There are at least three ways to implement the above method of the present invention. The first way, termed the serial single correlator implementation, further includes the steps of: d) mixing the synchronization signal with a synchronization code generated by a code generator; e) decimating the mixed synchronization signal and synchronization code to a length of a code used to create the synchronization signal; f) delaying the decimated mixed synchronization signal and synchronization code with a plurality of delay elements to create a plurality of signals spaced at a code interval of the synchronization signal; g) transforming the plurality of signals from step f) to a plurality of frequency related signals; and h) advancing a timing of the code generator until one of the plurality of frequency related signals in step g) exceeds a predetermined level.

A second way, termed the parallel matched filter implementation, includes the additional steps of: d) inputting the synchronization signal to a matched filter, which matched filter is matched to a code sequence used to create the synchronization signal; e) delaying an output of the matched filter with a plurality of delay elements to create a plurality of signals spaced at a code interval of the synchronization signal; f) transforming the plurality of signals from step f) to a plurality of frequency related signals; and g) performing steps d) through f) until one of the plurality of frequency related signals in step f) exceeds a predetermined level.

A third way, termed the hybrid multiple correlator implementation, includes the additional steps of: d) inputting the synchronization signal to a plurality of mixers; e) inputting a same synchronization code generated to each of the plurality of mixers, but offsetting each synchronization code with a different time offset; f) decimating an output of each of the plurality of mixers to a length of a code used to create the synchronization signal; g) delaying each of the decimated outputs of the mixers with a plurality of delay elements to create a plurality of groups of delayed signals, wherein the delayed signals within a group are spaced apart by a code interval of the synchronization signal; h) transforming each group of delayed signals from step f) to a group of frequency related signals, thereby forming a plurality of groups of frequency related signals; and i) performing steps d) through h) until one of the frequency related signals in the plurality of groups of frequency related signals exceeds a predetermined threshold.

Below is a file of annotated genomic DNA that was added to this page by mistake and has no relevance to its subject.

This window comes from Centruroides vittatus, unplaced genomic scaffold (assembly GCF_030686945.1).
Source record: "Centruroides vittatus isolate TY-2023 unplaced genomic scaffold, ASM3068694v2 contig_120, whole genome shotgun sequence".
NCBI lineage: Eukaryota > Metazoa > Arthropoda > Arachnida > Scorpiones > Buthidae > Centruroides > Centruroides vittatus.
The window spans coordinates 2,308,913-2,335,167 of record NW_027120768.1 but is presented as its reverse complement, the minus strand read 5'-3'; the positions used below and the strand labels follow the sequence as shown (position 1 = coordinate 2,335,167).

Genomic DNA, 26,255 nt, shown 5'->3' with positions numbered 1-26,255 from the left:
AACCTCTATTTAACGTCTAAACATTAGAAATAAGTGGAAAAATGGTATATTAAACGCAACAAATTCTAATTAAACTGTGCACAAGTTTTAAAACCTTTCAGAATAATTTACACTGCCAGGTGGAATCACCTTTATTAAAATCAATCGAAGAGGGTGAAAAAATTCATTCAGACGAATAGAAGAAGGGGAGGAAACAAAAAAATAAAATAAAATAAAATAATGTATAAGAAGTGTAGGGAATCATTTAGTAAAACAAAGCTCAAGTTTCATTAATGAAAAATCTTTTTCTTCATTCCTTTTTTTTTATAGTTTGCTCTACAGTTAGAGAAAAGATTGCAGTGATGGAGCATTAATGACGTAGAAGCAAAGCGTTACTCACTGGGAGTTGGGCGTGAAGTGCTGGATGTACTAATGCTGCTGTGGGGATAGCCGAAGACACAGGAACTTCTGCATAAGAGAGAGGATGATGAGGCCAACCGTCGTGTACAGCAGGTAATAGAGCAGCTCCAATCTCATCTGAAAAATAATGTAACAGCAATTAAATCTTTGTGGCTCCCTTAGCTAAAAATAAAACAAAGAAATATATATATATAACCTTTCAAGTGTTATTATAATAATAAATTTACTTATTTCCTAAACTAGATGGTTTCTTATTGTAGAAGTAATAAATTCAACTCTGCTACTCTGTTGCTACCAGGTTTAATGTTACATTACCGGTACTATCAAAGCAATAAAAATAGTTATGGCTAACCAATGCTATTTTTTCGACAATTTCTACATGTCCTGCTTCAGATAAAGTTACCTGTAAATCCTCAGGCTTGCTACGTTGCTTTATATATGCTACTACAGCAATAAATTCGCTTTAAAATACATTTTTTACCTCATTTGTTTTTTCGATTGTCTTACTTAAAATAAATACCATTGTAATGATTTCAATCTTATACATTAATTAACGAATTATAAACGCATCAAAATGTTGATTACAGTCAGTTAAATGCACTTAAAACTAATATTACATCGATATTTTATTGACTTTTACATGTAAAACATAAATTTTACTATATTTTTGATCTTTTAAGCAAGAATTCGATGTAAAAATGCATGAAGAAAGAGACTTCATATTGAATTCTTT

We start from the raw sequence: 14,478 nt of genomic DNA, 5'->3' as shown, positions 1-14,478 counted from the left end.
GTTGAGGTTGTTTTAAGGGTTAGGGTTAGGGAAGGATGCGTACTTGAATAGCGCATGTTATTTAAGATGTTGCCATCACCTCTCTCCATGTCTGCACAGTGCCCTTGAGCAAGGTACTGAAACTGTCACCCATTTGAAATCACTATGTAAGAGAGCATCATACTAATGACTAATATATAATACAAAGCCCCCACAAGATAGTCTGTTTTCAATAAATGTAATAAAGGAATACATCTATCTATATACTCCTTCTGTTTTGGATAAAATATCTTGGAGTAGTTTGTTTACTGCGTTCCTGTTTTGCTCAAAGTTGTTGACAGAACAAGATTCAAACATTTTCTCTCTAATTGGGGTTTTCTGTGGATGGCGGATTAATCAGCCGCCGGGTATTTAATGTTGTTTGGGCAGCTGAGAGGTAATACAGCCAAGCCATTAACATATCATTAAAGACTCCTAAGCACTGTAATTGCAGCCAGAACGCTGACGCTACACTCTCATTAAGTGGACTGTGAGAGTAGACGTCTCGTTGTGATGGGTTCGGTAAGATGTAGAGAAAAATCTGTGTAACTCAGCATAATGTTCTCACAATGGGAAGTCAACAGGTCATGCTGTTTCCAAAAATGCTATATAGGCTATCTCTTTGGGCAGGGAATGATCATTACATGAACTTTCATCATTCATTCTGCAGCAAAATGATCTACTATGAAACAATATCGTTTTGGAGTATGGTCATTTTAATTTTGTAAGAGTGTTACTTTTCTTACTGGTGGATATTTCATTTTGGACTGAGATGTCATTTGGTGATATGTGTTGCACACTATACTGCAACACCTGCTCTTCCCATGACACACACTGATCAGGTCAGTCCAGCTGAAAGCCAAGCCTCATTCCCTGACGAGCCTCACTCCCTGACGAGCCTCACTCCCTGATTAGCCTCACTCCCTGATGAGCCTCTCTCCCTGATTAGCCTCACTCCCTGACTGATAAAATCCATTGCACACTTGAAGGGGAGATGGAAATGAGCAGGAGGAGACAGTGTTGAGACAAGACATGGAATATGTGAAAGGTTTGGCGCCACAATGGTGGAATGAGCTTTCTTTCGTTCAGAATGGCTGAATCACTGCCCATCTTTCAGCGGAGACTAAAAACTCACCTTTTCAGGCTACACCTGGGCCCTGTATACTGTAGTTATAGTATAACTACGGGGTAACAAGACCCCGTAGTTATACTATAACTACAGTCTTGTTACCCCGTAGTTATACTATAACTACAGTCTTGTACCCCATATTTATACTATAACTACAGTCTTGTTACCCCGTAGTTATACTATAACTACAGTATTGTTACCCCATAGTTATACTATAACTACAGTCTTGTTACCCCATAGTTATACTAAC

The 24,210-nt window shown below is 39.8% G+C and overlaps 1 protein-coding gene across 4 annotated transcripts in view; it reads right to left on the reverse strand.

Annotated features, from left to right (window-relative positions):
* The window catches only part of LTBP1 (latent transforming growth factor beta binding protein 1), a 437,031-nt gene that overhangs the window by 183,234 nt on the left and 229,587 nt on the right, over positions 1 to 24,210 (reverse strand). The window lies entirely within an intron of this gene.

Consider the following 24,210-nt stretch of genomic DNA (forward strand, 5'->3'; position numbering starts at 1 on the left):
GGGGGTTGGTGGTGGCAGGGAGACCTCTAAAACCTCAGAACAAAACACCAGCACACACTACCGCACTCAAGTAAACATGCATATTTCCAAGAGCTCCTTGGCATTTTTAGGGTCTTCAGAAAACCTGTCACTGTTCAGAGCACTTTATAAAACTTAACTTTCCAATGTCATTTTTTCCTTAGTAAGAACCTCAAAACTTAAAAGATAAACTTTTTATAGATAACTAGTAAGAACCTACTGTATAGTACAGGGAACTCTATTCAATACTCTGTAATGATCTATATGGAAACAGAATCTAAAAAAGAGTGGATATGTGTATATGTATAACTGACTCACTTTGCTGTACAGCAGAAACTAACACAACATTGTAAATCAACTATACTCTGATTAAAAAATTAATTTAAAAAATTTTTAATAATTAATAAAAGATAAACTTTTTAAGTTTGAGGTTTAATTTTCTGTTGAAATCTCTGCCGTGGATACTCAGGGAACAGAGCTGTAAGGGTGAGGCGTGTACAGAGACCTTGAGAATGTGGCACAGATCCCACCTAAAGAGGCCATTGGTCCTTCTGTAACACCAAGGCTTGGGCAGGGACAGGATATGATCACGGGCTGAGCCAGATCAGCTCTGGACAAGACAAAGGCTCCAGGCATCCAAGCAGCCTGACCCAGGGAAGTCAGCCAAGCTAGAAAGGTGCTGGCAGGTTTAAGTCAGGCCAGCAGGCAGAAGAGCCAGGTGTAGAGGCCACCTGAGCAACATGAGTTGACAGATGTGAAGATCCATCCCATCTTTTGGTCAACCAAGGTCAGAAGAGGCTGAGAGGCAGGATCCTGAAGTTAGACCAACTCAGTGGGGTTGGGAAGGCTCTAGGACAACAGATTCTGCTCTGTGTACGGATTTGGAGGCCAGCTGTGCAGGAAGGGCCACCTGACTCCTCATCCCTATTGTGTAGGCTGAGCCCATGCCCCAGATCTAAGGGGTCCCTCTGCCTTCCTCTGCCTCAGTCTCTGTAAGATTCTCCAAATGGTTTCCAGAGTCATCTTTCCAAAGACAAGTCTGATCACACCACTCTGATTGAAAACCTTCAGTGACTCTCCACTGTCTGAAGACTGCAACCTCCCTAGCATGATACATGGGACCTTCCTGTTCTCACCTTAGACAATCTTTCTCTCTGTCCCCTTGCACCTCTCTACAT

According to another aspect of the present invention, in a communication system, a method for rapidly acquiring a spread-spectrum signal at very low signal levels with large frequency uncertainty, includes the steps of: a) receiving a synchronization signal and a data signal; b) inputting the synchronization signal to a correlator; c) inputting a code sequence used to generate the synchronization signal to the correlator; d) providing a sequence of correlator outputs to a fast Fourier transform, which outputs a plurality of frequency related signals; e) searching each of the plurality of frequency related signals for a maximum amplitude; f) comparing the maximum amplitude against a predetermined threshold; and g) advancing a timing of the code sequence and repeating steps c) through f) until the maximum amplitude in f) exceeds the predetermined threshold, which indicates that a correct code sequence is a current code sequence being used in step c) at a Doppler frequency determined by a frequency related to the maximum fast Fourier transform output determined in step e).

In this method, it is particularly advantageous if the method also includes the steps of: h) mixing the synchronization signal with the code sequence; i) decimating the mixed synchronization signal and code sequence by a length of the code sequence; and j) delaying the decimated and mixed synchronization signal and code sequence to create the sequence of correlator outputs.

In a communication system, another aspect of the present invention is a method for rapidly acquiring a spread-spectrum signal at very low signal levels with large frequency uncertainty, which method includes the steps of: a) receiving a synchronization signal and a data signal; b) inputting the synchronization signal to a matched filter that is matched to the code sequence used to create the synchronization signal; c) providing a sequence of matched filter outputs to a fast Fourier transform, which outputs a plurality of frequency related signals; d) searching each of the plurality of frequency related signals for a maximum amplitude; e) comparing the maximum amplitude against a predetermined threshold; and f) performing steps b) through e) until the maximum amplitude in d) exceeds the predetermined threshold, which indicates that a Doppler frequency is determined by a frequency related to the maximum fast Fourier transform output determined in step d).

According to another aspect of the present invention, an apparatus for receiving a signal, which includes a synchronization signal having a short repetition interval and a data signal, includes an integrator, a transformer, and a receiver. The integrator integrates the synchronization signal over short time periods to produce a sequence of integrator outputs. The transformer is coupled to the integrator and transforms the integrator outputs to a plurality of frequency related signals to determine a Doppler frequency that is sufficiently close for the receiver to operate. The receiver is coupled to the transformer and uses the Doppler frequency in subsequent processing to receive the data signal.